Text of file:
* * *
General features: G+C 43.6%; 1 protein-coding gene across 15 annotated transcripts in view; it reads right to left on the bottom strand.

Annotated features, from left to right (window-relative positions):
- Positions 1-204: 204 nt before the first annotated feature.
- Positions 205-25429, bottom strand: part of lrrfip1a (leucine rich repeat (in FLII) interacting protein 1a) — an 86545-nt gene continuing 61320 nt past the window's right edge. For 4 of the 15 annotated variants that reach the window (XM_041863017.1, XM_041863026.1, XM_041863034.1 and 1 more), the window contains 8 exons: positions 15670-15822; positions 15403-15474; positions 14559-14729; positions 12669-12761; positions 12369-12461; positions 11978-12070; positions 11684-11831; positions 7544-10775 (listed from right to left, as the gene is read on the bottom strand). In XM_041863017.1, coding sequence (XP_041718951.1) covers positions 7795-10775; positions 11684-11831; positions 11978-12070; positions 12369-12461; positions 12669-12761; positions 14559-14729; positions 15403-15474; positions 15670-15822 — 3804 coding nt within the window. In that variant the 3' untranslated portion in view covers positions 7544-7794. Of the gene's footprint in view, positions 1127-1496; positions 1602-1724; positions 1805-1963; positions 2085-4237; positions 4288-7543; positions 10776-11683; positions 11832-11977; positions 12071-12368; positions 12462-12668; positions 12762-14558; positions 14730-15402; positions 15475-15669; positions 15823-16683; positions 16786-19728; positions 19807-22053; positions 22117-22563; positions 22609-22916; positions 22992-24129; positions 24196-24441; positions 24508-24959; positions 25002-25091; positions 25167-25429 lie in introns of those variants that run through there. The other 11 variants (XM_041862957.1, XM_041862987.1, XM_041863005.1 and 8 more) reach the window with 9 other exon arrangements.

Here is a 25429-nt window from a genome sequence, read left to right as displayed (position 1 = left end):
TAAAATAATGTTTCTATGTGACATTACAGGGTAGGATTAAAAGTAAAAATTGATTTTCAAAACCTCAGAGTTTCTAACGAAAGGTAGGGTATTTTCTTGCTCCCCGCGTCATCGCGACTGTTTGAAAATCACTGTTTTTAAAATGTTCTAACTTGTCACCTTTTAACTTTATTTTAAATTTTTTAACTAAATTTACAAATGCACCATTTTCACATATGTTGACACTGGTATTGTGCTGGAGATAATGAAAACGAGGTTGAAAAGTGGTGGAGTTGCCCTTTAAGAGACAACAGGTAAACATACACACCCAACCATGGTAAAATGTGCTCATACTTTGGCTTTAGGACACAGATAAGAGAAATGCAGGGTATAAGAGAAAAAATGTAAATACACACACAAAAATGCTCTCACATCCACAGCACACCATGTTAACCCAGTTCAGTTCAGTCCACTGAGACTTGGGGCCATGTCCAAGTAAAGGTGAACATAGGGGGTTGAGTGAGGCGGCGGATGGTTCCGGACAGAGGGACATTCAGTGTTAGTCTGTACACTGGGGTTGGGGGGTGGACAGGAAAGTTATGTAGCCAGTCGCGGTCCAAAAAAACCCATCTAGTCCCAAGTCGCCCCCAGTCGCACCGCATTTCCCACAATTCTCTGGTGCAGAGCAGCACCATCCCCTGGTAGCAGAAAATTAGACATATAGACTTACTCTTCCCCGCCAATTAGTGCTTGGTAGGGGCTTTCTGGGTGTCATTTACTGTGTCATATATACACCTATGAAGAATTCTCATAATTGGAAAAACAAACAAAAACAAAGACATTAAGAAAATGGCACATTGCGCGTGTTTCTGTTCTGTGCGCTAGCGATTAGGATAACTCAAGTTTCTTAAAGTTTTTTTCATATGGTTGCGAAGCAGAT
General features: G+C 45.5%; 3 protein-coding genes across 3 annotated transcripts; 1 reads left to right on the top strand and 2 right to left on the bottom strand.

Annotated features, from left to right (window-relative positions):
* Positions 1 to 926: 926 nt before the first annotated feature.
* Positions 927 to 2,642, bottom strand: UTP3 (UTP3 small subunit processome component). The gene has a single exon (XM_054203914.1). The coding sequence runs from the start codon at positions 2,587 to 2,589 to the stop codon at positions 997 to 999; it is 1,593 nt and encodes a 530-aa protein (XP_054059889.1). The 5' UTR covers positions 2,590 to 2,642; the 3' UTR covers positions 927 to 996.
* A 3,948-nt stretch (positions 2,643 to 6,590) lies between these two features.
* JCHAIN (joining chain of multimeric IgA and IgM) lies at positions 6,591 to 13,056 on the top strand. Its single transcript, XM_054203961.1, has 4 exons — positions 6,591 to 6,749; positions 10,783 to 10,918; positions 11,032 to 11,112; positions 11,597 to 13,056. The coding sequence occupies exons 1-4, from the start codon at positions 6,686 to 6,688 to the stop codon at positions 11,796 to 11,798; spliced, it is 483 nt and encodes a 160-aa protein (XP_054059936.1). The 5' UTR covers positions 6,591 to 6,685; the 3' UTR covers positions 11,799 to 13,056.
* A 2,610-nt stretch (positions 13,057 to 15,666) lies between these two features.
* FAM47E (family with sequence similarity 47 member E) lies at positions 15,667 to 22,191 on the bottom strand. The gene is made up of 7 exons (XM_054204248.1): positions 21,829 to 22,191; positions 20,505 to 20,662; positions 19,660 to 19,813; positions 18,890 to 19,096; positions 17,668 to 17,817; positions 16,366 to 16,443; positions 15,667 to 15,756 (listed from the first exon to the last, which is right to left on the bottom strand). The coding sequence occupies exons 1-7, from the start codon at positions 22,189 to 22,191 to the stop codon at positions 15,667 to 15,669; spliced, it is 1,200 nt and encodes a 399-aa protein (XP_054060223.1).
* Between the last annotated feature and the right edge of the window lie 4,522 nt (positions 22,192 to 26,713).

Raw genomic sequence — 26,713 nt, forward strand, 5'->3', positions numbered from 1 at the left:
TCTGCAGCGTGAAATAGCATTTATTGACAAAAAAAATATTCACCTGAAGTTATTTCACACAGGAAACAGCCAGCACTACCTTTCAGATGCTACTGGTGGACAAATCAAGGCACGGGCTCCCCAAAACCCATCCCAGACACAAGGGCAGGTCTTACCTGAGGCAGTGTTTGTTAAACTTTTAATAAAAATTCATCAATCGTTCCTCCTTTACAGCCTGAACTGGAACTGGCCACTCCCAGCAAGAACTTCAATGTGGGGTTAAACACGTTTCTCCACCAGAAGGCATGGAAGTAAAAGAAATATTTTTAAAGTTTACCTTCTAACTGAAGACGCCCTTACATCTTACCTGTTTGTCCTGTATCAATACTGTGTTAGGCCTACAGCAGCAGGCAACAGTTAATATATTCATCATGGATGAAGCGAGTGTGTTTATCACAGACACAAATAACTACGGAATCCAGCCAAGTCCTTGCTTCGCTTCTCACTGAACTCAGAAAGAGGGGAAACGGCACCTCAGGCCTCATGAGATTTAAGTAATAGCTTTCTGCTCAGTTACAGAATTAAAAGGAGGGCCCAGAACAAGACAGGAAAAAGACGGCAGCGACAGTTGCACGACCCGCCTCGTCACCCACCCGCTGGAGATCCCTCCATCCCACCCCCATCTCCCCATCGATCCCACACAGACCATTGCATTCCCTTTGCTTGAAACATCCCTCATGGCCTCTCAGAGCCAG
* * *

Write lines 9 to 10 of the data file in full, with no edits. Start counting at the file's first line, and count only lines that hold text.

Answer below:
* Positions 1 to 926: 926 nt before the first annotated feature.
* Positions 927 to 2,642, bottom strand: UTP3 (UTP3 small subunit processome component). The gene has a single exon (XM_054203914.1). The coding sequence runs from the start codon at positions 2,587 to 2,589 to the stop codon at positions 997 to 999; it is 1,593 nt and encodes a 530-aa protein (XP_054059889.1). The 5' UTR covers positions 2,590 to 2,642; the 3' UTR covers positions 927 to 996.